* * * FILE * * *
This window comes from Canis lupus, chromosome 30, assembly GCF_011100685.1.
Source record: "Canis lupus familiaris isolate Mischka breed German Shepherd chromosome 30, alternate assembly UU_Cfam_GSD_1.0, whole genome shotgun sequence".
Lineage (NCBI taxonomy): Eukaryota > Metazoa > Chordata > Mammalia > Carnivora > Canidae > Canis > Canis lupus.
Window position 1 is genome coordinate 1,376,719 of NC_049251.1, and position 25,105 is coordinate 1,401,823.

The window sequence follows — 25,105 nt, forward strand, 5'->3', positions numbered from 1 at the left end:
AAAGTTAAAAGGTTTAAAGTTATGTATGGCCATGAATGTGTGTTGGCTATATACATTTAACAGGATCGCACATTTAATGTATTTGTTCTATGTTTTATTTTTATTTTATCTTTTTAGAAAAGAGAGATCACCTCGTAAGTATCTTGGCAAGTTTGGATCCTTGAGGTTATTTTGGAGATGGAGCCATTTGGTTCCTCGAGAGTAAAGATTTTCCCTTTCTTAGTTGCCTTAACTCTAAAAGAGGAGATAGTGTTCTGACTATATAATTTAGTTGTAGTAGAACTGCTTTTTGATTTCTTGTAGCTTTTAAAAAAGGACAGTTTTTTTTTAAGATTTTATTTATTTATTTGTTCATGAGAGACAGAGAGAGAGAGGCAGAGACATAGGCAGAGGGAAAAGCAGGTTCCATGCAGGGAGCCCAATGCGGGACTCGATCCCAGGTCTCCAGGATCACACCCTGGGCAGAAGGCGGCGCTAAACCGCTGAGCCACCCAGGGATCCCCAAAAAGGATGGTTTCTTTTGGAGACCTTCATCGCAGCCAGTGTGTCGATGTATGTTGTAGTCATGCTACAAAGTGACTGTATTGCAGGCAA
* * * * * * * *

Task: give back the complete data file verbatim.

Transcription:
This window comes from Canis lupus, chromosome 30, assembly GCF_011100685.1.
Source record: "Canis lupus familiaris isolate Mischka breed German Shepherd chromosome 30, alternate assembly UU_Cfam_GSD_1.0, whole genome shotgun sequence".
Lineage (NCBI taxonomy): Eukaryota > Metazoa > Chordata > Mammalia > Carnivora > Canidae > Canis > Canis lupus.
Window position 1 is genome coordinate 1,376,719 of NC_049251.1, and position 25,105 is coordinate 1,401,823.

The window sequence follows — 25,105 nt, forward strand, 5'->3', positions numbered from 1 at the left end:
AAAGTTAAAAGGTTTAAAGTTATGTATGGCCATGAATGTGTGTTGGCTATATACATTTAACAGGATCGCACATTTAATGTATTTGTTCTATGTTTTATTTTTATTTTATCTTTTTAGAAAAGAGAGATCACCTCGTAAGTATCTTGGCAAGTTTGGATCCTTGAGGTTATTTTGGAGATGGAGCCATTTGGTTCCTCGAGAGTAAAGATTTTCCCTTTCTTAGTTGCCTTAACTCTAAAAGAGGAGATAGTGTTCTGACTATATAATTTAGTTGTAGTAGAACTGCTTTTTGATTTCTTGTAGCTTTTAAAAAAGGACAGTTTTTTTTTAAGATTTTATTTATTTATTTGTTCATGAGAGACAGAGAGAGAGAGGCAGAGACATAGGCAGAGGGAAAAGCAGGTTCCATGCAGGGAGCCCAATGCGGGACTCGATCCCAGGTCTCCAGGATCACACCCTGGGCAGAAGGCGGCGCTAAACCGCTGAGCCACCCAGGGATCCCCAAAAAGGATGGTTTCTTTTGGAGACCTTCATCGCAGCCAGTGTGTCGATGTATGTTGTAGTCATGCTACAAAGTGACTGTATTGCAGGCAA